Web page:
In Montgomery County, where cash is tight these days, the top managers in one county department have decided to put their money where the problem is.

The head of Montgomery's Department of Social Services and 10 other officials said that because of the fiscal crunch facing the county, they will give up a 6.2 percent pay increase that each is set to receive next year.

"It just seemed the natural thing to do," said Social Services Director Robert Caulk. "We wanted to wring out absolutely any expense to preserve jobs and services to the community."

He estimated that the the move will save the county $50,000 -- an amount that he said translates into 20 day-care slots or 35 home day-care subsidies for the elderly. Caulk, who is paid $87,115 a year, stands to lose about $5,000, although the amount may vary because part of his salary is funded by the state.

The offer to sacrifice pay raises is apparently the first in the region as state and local governments wrestle with gaping budget deficits caused by a slowdown in the economy.

Maryland Comptroller Louis L. Goldstein floated the idea in recent weeks that top state officials give up the big pay raises they are scheduled to receive, but the response was less than overwhelming.

Gov. William Donald Schaefer, who will see his annual salary go from $80,000 to $120,000 on Jan. 1, was asked at last week's news conference whether he would forgo his raise as a symbolic gesture.

"Well, did you get one?" he demanded of the reporter who asked the question.

"Yeah," said the reporter.

"Yeah, okay, what's next?" said Schaefer.

Montgomery County Executive Neal Potter said he would be pleased to donate part of his salary to help the county's budget problems, but he's not sure yet what he gets paid. He said he has not received a paycheck as executive, and he is not sure when the cost-of-living increase approved by the council takes effect. His predecessor was paid $86,021.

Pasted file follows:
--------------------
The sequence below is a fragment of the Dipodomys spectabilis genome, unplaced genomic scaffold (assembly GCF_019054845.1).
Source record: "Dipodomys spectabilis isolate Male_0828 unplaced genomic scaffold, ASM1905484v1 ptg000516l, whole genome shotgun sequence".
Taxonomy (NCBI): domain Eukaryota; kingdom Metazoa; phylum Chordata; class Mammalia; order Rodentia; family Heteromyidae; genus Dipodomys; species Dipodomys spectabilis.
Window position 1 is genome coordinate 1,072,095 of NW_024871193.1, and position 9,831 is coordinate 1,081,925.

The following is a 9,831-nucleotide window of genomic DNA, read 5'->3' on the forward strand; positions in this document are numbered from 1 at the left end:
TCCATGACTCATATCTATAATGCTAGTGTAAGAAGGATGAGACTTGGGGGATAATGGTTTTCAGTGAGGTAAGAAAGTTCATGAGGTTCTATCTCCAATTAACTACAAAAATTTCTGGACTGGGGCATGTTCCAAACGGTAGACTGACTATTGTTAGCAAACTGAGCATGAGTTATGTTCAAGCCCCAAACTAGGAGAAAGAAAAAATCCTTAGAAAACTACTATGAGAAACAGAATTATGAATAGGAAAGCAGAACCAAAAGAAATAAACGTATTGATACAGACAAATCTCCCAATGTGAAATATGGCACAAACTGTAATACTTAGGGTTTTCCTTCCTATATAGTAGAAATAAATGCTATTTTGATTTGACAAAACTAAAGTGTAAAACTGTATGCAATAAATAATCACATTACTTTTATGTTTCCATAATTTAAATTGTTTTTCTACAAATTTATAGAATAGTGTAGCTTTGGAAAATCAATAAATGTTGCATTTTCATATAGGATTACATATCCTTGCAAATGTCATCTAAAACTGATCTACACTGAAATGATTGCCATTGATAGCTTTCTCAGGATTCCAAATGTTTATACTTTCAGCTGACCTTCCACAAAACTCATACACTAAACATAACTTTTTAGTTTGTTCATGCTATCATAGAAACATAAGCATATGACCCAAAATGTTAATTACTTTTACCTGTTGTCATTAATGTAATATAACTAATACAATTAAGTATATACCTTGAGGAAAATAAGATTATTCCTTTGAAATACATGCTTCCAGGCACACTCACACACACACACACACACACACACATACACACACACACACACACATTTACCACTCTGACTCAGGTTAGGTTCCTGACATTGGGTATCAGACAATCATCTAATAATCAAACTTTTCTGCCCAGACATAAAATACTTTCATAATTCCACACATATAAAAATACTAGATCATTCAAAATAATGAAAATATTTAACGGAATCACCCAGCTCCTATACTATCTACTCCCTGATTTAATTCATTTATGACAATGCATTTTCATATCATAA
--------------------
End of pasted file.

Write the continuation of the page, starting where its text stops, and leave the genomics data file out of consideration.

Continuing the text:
Isiah Leggett, president of the Montgomery County Council, said he was "very delighted to hear" of the offer by the Montgomery managers. He said he hadn't talked to the rest of the council members to see if they might want to give up their cost-of-living increases.

Council members last May voted to keep their pay at $47,423, but agreed to allow cost of living increases.

Leggett said that what the community needs from council members is not the "symbolic gesture" of small cuts, but "the political will to do the budget cutting that needs to be done."

The disclosure of the managers' offer was first reported in yesterday's Montgomery Journal.

Leaders of unions representing county employees and teachers rejected any suggestion that their members give up their raises.

"There is a problem when year after year, the first place that elected officials look to balance the budget is to cut back on negotiated pay increases. It should be the last place they look, not the first place," said Mark Simon, head of the union representing about 7,000 teachers.

Gino Renne, an officer with the union representing government workers, said the suggestion that the county can solve its problems by taking from the employees is "ludicrous." He noted that the average pay of county workers is $30,000 to $35,000.